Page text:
Molar Hypomineralization, a developmental defect, contributes to breakdown of teeth. Here we discuss what it is, why it is different to dental caries, and what we can do to help manage it.
What is Molar Hypomineralization?
Molar Hypomineralization, also referred to as 'chalky molars' is one of 4 types of Developmental Dental Defect (DDD or D3) affecting tooth enamel, and the most common. All are the result of problems that occur while the teeth are forming. Molar Hypomineralization mostly commonly affects one or more first permanent (adult) molars, while primary (baby) molars may be affected also. In some cases, incisors are additionally affected. This defect occurs in the hardening phase of enamel development, i.e., after the enamel has been secreted. Teeth affected by this condition present with a chalky, hypomineralized (soft) area of enamel which can be more or less extensive. Chalky enamel may appear white, cream, yellow or brown in shade. The affected area can also be bumpy in appearance and is usually clearly demarcated from adjacent normal enamel.
Impact on oral health
This developmental defect results in the enamel containing less mineral and being softer than normal enamel. Hypomineralized molars are susceptible to breakdown, which may begin as soon as the tooth begins to emerge through the gums, or occurs post-eruptively. Affected teeth with severe hypomineralization may be at up to a ten-fold risk for dental caries. Additionally, breakdown can occur before dental caries begins, due simply to mastication on the weak enamel. Patients may also experience pain, including on brushing which then impacts oral hygiene, as well as from dentin hypersensitivity in affected teeth. Dental erosion is a further risk.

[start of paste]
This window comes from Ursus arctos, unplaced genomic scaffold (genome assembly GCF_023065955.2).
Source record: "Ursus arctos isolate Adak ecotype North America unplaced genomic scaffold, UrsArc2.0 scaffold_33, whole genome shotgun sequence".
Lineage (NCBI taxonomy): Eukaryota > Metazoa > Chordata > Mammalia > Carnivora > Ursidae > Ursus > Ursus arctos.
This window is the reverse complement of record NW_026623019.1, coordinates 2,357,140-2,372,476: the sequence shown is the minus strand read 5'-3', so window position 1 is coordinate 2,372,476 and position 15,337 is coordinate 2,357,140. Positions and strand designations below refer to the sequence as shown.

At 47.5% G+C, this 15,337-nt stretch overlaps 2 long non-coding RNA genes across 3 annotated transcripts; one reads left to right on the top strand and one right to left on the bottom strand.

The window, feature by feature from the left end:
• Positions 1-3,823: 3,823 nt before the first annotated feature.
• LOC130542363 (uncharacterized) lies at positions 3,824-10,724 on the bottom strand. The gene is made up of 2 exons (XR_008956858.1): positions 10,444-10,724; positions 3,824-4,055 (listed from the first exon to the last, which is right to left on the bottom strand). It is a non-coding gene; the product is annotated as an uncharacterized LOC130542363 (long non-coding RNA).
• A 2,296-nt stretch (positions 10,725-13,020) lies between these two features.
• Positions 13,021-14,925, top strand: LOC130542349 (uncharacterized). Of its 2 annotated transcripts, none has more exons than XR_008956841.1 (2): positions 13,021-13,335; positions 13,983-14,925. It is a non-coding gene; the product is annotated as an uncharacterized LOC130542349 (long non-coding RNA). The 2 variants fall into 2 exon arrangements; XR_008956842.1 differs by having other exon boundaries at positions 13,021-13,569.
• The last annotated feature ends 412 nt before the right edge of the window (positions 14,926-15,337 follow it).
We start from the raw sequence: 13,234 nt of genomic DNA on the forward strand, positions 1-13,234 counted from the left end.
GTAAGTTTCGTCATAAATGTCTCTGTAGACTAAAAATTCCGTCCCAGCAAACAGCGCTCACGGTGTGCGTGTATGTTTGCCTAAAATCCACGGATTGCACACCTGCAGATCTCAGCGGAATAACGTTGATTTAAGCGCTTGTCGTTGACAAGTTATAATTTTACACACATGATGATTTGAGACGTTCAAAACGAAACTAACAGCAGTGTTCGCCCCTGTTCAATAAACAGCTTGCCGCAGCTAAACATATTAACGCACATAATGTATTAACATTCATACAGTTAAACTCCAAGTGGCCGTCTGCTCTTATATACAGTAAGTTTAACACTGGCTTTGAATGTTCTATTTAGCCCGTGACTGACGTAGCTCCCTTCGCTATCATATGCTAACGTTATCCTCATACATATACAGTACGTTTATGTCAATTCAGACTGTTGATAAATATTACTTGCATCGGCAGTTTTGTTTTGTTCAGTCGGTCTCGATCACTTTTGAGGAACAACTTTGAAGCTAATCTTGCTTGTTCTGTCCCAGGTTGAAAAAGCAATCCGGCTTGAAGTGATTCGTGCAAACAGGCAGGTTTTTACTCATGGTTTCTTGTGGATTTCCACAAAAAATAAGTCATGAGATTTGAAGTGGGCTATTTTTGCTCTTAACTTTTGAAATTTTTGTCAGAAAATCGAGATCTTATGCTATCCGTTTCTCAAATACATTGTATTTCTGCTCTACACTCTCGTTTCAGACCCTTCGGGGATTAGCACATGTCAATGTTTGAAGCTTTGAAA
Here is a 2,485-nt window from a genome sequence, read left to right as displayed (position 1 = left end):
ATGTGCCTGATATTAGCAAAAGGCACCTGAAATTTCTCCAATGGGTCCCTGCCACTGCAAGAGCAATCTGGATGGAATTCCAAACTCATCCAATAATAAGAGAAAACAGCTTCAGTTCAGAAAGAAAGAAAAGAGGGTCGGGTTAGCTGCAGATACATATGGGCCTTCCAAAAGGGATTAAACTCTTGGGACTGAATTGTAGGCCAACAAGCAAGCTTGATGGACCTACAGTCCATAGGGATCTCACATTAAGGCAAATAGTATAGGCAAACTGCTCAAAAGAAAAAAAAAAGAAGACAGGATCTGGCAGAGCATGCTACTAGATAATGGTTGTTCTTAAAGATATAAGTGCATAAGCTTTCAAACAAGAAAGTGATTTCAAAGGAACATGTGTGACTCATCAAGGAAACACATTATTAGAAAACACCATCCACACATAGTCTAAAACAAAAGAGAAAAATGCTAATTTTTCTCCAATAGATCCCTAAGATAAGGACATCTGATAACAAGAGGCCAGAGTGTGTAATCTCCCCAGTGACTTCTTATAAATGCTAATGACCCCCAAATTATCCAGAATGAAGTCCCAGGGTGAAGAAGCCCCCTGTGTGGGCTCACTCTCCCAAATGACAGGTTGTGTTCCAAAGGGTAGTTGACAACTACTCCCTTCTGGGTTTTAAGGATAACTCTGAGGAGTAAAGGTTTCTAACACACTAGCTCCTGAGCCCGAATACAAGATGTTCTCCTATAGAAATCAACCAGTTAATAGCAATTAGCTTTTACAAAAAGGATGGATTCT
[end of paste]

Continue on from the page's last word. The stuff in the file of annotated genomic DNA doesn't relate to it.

The first challenge is recognition and accurate diagnosis of Molar Hypomineralization. It is important to fully recognize the differences between Molar Hypomineralization and dental caries. Regular dental examinations in children can lead to early diagnosis as and after teeth erupt, after which the condition can be managed. This condition should be discussed with parents and carers of children affected, being careful to make sure parents and carers do not perceive that you are blaming them.
Prevention messages and treatments with fluoride applications and improved oral hygiene can help slow the breakdown of the chalky molar. Ultimately, if a tooth has already broken down considerably, then extensive restorative care or removal of the tooth might be required. Dental professionals should be able to implement strategies to increase the life span of chalky teeth.
If affected teeth are sensitive, a soft toothbrush can be recommended as well as products that incorporate Pro-Argin technology. This technology provides rapid relief from dentin hypersensitivity, with a one-minute application. Options include Colgate Sensitive Pro-Relief Toothpaste which is available in some countries (not in the US), as well as Colgate Professional Sensitivity Relief Serum which is available in the US and some other countries.
Carers and children can also be directed towards resources such as Sam's Story to educate them on Molar Hypomineralization, why it happens, what chalky molars look like and how they can be managed.